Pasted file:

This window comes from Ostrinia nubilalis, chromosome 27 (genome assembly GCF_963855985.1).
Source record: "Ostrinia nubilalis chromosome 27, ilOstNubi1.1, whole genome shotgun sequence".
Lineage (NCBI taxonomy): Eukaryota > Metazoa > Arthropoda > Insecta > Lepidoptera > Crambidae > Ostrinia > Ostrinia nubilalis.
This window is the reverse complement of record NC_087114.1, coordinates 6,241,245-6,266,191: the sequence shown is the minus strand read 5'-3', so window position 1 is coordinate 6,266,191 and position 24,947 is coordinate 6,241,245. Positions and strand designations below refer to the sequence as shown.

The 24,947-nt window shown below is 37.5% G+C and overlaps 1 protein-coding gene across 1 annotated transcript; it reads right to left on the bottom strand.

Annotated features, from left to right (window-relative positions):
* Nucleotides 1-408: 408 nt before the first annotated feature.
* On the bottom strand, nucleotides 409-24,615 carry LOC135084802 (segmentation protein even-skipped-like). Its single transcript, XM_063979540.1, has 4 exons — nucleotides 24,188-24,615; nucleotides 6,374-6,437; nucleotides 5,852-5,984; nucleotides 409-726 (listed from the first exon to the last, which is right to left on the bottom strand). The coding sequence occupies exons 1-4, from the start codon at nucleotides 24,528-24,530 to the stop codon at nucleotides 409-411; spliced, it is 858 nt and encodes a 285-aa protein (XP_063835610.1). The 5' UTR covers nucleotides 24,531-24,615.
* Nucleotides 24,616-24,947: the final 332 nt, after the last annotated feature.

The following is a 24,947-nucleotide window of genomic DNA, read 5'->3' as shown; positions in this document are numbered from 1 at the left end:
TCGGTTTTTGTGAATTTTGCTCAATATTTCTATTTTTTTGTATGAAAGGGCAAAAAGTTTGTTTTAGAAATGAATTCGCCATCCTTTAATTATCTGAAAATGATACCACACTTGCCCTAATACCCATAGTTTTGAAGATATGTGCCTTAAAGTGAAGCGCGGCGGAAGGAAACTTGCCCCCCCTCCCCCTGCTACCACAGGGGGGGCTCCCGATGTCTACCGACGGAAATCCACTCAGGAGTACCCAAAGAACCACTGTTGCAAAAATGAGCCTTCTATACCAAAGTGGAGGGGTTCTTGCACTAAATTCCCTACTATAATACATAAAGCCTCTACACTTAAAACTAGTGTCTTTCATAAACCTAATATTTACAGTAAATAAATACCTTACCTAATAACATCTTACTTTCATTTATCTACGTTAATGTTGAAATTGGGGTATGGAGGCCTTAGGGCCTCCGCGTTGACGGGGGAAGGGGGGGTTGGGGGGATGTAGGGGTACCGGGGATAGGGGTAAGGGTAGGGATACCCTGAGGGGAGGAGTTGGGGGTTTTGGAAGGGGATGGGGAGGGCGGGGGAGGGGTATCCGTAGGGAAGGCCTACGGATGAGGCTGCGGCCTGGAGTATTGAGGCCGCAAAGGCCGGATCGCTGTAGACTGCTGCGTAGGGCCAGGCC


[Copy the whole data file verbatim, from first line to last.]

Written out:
This window comes from Ostrinia nubilalis, chromosome 27 (genome assembly GCF_963855985.1).
Source record: "Ostrinia nubilalis chromosome 27, ilOstNubi1.1, whole genome shotgun sequence".
Lineage (NCBI taxonomy): Eukaryota > Metazoa > Arthropoda > Insecta > Lepidoptera > Crambidae > Ostrinia > Ostrinia nubilalis.
This window is the reverse complement of record NC_087114.1, coordinates 6,241,245-6,266,191: the sequence shown is the minus strand read 5'-3', so window position 1 is coordinate 6,266,191 and position 24,947 is coordinate 6,241,245. Positions and strand designations below refer to the sequence as shown.

The 24,947-nt window shown below is 37.5% G+C and overlaps 1 protein-coding gene across 1 annotated transcript; it reads right to left on the bottom strand.

Annotated features, from left to right (window-relative positions):
* Nucleotides 1-408: 408 nt before the first annotated feature.
* On the bottom strand, nucleotides 409-24,615 carry LOC135084802 (segmentation protein even-skipped-like). Its single transcript, XM_063979540.1, has 4 exons — nucleotides 24,188-24,615; nucleotides 6,374-6,437; nucleotides 5,852-5,984; nucleotides 409-726 (listed from the first exon to the last, which is right to left on the bottom strand). The coding sequence occupies exons 1-4, from the start codon at nucleotides 24,528-24,530 to the stop codon at nucleotides 409-411; spliced, it is 858 nt and encodes a 285-aa protein (XP_063835610.1). The 5' UTR covers nucleotides 24,531-24,615.
* Nucleotides 24,616-24,947: the final 332 nt, after the last annotated feature.

The following is a 24,947-nucleotide window of genomic DNA, read 5'->3' as shown; positions in this document are numbered from 1 at the left end:
TCGGTTTTTGTGAATTTTGCTCAATATTTCTATTTTTTTGTATGAAAGGGCAAAAAGTTTGTTTTAGAAATGAATTCGCCATCCTTTAATTATCTGAAAATGATACCACACTTGCCCTAATACCCATAGTTTTGAAGATATGTGCCTTAAAGTGAAGCGCGGCGGAAGGAAACTTGCCCCCCCTCCCCCTGCTACCACAGGGGGGGCTCCCGATGTCTACCGACGGAAATCCACTCAGGAGTACCCAAAGAACCACTGTTGCAAAAATGAGCCTTCTATACCAAAGTGGAGGGGTTCTTGCACTAAATTCCCTACTATAATACATAAAGCCTCTACACTTAAAACTAGTGTCTTTCATAAACCTAATATTTACAGTAAATAAATACCTTACCTAATAACATCTTACTTTCATTTATCTACGTTAATGTTGAAATTGGGGTATGGAGGCCTTAGGGCCTCCGCGTTGACGGGGGAAGGGGGGGTTGGGGGGATGTAGGGGTACCGGGGATAGGGGTAAGGGTAGGGATACCCTGAGGGGAGGAGTTGGGGGTTTTGGAAGGGGATGGGGAGGGCGGGGGAGGGGTATCCGTAGGGAAGGCCTACGGATGAGGCTGCGGCCTGGAGTATTGAGGCCGCAAAGGCCGGATCGCTGTAGACTGCTGCGTAGGGCCAGGCC